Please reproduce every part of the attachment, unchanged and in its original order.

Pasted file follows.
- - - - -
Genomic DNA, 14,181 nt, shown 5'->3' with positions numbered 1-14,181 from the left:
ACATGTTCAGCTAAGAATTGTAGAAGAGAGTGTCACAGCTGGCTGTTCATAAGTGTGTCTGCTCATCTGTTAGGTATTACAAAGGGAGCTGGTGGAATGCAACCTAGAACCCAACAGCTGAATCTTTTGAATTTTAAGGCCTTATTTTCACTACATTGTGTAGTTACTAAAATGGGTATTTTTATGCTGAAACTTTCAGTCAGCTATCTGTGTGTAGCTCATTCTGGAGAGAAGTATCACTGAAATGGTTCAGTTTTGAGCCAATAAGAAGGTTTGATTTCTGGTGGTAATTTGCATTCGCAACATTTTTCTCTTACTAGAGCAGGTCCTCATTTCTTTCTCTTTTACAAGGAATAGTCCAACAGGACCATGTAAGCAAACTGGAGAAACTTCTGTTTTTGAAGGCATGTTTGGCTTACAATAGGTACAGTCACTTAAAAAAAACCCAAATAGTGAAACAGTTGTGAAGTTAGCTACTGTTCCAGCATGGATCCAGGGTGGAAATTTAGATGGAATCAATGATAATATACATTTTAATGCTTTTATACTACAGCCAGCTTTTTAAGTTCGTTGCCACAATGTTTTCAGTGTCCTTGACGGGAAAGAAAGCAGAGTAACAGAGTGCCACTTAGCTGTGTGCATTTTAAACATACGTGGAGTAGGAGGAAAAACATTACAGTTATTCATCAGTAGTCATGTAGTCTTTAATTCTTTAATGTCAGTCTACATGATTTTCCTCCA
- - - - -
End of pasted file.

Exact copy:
Genomic DNA, 14,181 nt, shown 5'->3' with positions numbered 1-14,181 from the left:
ACATGTTCAGCTAAGAATTGTAGAAGAGAGTGTCACAGCTGGCTGTTCATAAGTGTGTCTGCTCATCTGTTAGGTATTACAAAGGGAGCTGGTGGAATGCAACCTAGAACCCAACAGCTGAATCTTTTGAATTTTAAGGCCTTATTTTCACTACATTGTGTAGTTACTAAAATGGGTATTTTTATGCTGAAACTTTCAGTCAGCTATCTGTGTGTAGCTCATTCTGGAGAGAAGTATCACTGAAATGGTTCAGTTTTGAGCCAATAAGAAGGTTTGATTTCTGGTGGTAATTTGCATTCGCAACATTTTTCTCTTACTAGAGCAGGTCCTCATTTCTTTCTCTTTTACAAGGAATAGTCCAACAGGACCATGTAAGCAAACTGGAGAAACTTCTGTTTTTGAAGGCATGTTTGGCTTACAATAGGTACAGTCACTTAAAAAAAACCCAAATAGTGAAACAGTTGTGAAGTTAGCTACTGTTCCAGCATGGATCCAGGGTGGAAATTTAGATGGAATCAATGATAATATACATTTTAATGCTTTTATACTACAGCCAGCTTTTTAAGTTCGTTGCCACAATGTTTTCAGTGTCCTTGACGGGAAAGAAAGCAGAGTAACAGAGTGCCACTTAGCTGTGTGCATTTTAAACATACGTGGAGTAGGAGGAAAAACATTACAGTTATTCATCAGTAGTCATGTAGTCTTTAATTCTTTAATGTCAGTCTACATGATTTTCCTCCA